In the beginning, a nearby river or lake seems plentiful, so that water supply is taken for granted. When building projects are presented, each appears to be beneficial to the town, whether it’s housing or commercial. And each is approved.
Eventually the pace of permitting speeds up. Developers ask for and receive rezoning to higher densities for multi-unit housing or commercial developments.
Once leaders “up-zone” the town’s building codes, there is no backing down. Each project submitted that follows the code has the legal right to be approved. That’s why rezoning and up-zoning are so powerful and so very destructive. Each unit built will require water for daily use for 2 – 4 people, ongoing, never-ending.
This pattern can continue for some time, until some event brings into focus what is really happening. It could be a hot spell in spring melting much of the snow or a long, hot dry summer. All of a sudden, everything is pulling/tugging hard on the town’s water supply. And then a level of panic sets in. Leaders who should have foreseen this and acted earlier, finally wake up and warn the town. They threaten water restrictions, sometimes really big ones.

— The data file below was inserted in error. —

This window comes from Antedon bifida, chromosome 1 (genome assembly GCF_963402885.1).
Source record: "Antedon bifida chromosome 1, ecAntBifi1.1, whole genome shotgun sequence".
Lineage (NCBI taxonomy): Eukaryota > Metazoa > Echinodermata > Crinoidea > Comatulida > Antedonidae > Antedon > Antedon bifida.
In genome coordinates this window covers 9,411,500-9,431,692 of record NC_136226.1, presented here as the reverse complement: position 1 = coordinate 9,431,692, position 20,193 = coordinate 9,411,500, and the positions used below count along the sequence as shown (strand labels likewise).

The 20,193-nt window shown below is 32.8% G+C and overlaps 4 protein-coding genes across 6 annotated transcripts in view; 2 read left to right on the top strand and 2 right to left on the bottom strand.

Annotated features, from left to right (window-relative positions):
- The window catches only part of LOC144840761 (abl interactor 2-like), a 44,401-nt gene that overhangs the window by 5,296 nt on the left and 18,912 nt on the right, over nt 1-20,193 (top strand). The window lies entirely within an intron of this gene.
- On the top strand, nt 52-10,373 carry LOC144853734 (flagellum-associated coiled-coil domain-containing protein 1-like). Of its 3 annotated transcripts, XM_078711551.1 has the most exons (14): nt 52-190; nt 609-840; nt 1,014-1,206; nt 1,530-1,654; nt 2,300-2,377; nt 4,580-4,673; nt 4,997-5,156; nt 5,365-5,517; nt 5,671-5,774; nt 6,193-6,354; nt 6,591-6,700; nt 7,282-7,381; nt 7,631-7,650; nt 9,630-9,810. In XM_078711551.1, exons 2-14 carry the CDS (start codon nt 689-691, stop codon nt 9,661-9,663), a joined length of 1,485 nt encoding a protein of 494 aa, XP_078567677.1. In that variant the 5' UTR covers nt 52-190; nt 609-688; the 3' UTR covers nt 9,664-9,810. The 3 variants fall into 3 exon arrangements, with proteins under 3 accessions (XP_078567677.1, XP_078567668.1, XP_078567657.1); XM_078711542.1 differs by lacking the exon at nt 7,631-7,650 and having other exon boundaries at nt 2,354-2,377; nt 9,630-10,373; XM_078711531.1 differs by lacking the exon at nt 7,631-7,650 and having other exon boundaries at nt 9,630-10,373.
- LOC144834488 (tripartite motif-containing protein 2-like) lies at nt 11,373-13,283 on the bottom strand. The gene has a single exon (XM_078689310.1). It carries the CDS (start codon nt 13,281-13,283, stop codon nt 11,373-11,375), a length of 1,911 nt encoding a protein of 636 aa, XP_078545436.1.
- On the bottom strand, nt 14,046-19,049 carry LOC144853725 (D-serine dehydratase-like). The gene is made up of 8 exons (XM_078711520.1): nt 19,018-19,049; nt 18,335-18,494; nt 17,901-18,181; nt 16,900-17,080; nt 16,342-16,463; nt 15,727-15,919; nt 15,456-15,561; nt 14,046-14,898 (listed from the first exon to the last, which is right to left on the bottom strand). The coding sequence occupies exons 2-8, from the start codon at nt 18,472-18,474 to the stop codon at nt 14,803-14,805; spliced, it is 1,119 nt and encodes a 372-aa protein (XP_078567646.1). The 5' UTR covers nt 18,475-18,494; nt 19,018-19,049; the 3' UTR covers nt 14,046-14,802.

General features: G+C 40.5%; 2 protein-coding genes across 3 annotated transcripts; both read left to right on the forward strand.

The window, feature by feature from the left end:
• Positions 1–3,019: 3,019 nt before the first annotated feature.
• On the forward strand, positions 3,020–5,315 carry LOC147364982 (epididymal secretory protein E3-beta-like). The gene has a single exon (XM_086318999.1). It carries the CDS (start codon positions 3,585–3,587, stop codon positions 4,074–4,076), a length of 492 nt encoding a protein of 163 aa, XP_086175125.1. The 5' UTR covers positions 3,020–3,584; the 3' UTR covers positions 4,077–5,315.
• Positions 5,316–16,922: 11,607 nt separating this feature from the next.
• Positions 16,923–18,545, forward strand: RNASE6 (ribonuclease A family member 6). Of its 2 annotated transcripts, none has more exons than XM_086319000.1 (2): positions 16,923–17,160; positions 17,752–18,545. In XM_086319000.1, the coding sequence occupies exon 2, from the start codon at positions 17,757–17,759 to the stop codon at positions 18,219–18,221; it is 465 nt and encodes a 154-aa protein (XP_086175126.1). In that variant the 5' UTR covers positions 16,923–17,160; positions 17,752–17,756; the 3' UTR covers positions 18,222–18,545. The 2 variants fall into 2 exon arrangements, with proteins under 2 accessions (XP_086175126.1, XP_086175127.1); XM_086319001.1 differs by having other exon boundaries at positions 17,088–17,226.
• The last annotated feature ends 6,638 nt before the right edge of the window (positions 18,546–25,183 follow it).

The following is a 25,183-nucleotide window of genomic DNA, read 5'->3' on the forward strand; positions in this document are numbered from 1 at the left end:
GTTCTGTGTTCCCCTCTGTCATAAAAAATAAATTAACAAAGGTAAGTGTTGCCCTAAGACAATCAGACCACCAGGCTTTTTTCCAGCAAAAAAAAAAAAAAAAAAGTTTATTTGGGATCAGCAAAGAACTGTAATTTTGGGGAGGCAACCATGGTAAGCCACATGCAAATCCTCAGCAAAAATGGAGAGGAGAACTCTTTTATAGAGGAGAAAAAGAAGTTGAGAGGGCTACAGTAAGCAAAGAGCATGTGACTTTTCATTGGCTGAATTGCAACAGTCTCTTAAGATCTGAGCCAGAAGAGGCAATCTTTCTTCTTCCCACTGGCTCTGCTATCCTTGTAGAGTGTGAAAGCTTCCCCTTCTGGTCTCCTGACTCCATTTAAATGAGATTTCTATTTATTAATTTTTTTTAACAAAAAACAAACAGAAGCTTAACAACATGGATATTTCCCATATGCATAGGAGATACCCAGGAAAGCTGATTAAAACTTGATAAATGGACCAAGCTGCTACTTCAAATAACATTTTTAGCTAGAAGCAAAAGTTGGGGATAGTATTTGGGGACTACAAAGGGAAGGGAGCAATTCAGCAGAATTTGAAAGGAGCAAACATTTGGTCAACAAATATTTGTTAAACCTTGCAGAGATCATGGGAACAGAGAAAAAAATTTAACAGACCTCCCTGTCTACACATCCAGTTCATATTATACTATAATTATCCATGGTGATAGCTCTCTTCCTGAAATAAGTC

Residents growing gardens, food for themselves, or who have invested years of growing fruit tree crops, panic. Just when they need water the most, the water supply starts to fail and is severely curtailed. Some lose their harvest, or start to carry shower water outside to save their crop, or both. Next, residents’ water allotment is cut, so the town has to live on less water, going forward. Everything gets drier. Further densification requires smaller water allotments until the entire town is just squeaking by with minimum water. This is what has happened in So Cal where all the residents are now water-starved. Yet it happens so slowly that they don’t realize it.
Yet while town building codes still allow dense housing and commercial building, developers still continue to propose projects and get approved. So…...are your town’s building codes abouts to be up-zoned to multiple high-density units??? Are your leaders protecting your town’s irreplaceable water supply, or not?
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